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Data Visualization for Architecture, Urbanism and the Humanities

  • Columbia University | GSAPP and A&S | ARCHA4892 | Spring 2017
  • Fridays 9am - 11am | Ware Lounge (600 Avery)
  • Professor: Juan Francisco Saldarriaga (jfs2118)
  • Teaching Assistant: Buck Wanner (brw2103) and Mark Madera (mmm2362)
  • Office hours:
    • Juan: Mondays 10am - 12pm (previous email required)
    • Buck: Wednesdays 10am - 12pm (previous email required)

Course Overview

This course provides an introduction to data visualization theory and methods for students entirely new to the fields of computation and information design. Through a series of in-class exercises and take-home assignments, students will learn how to critically engage and produce interactive data visualization pieces that can serve as exploratory and analytical tools. The course is part of a larger initiative, hosted by the Center for Spatial Research to teach courses in the critical use of digital tools across fields in architecture, urbanism, and the humanities.

The course will be centered around a semester long data visualization group project, through which the students will learn the basics of data visualization, data analysis, data collection, programming and version control. However, even though the course will teach specific visualization tools, the main conceptual thread will be centered around how to work with data, both in the humanities and in architecture and urbanism. Students will define their final projects around their own interests, and will bring their own datasets into their final projects.

General Topics

  • Data visualization history and concepts
  • Working with data: collection and analysis
  • Basic programming skills and web languages (HTML, CSS, Javascript)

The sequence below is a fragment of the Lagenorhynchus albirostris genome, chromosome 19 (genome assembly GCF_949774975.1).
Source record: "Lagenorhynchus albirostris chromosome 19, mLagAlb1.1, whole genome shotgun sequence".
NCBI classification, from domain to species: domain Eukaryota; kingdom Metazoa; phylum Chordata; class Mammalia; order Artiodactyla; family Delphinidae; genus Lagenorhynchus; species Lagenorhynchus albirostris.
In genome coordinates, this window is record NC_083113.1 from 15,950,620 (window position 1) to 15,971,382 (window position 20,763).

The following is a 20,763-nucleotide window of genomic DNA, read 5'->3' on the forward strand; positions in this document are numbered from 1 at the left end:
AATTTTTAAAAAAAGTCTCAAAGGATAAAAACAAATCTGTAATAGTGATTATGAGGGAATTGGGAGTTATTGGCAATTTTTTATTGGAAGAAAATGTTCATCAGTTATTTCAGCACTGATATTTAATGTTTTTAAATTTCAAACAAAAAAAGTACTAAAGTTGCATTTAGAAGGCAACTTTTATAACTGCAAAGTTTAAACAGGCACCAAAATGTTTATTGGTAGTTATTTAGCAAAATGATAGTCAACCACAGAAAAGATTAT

• Interactivity and online data visualization
  • Collaborative work and version control (GitHub)
  • Working with text data
  • APIs and Web-scraping
  • Generative art

Evaluation and Grading

  • 10% Class participation and discussion
  • 20% Individual assignments and homework
  • 15% Midterm presentation
  • 20% Data visualization critique
  • 35% Final project and final presentation

Resources and Materials

Course files, tutorials and presentations will be located on Courseworks, on the Center for Spatial Research website and on this repository.

The readings for the class will be duly uploaded to this repository. Students will be required to submit their assignments by uploading them to Courseworks. Finally, the class will also rely heavily on submissions to the blog. Students will be required to upload some of their own work as well as inspirational material, encouraging and developing a critical stance and visual skills.

Link to the blog


Week 1: Introduction to course and setup

January 20

  • Course administration and syllabus
  • Overview of the course
  • Assignments and final project
  • Resources
  • Why data visualization (discussion)
  • Basic infrastructure (stack)
  • Introduction to HTML and CSS
  • Setup of local server

Week 2: Basic web concepts and GitHub

January 27

  • Discussion: what is data in your field
  • Version control basics
  • Setup a GitHub repository
  • Setup a GitHub projects page
  • Bootstrap
  • Readings due:
    • Kirk, Andy, Data Visualization, Chapter 1 "Defining Data Visualization"
    • Kirk, Andy, Data Visualization, Chapter 4 "Working With Data"

Week 3: Data visualization matrix and basic programming concepts

February 3

  • Introduction to p5.js
  • Introduction to JavaScript
  • Console
  • Basic programming exercises
  • Readings due:
    • Manovich, Lev, "What is Data Visualization"
    • Manovich, Lev, "Visualization Methods for Media Studies"

Week 4: Introduction to data visualization

February 10

Week 5: Presentations

February 17

Week 6: Contemporary data visualization & advanced programming

February 24

  • Contemporary concepts and examples of data visualization
  • Basic data analysis concepts and techniques
  • Programming exercises:
    • Functions
    • Objects
  • Reading due:
  • Due: Final project proposal (group)

Week 7: Interactivity

March 3

Week 8: Interactivity (Part 2)

March 10

  • Interactivity concepts and techniques
  • Readings due:
    • Kirk, Andy, Data Visualization, Chapter 11 "Visualization Literacy"
    • Tufte, Edward, "Aesthetics and Technique"
  • Guest lecture: Giorgia Lupi from Accurat (Canceled)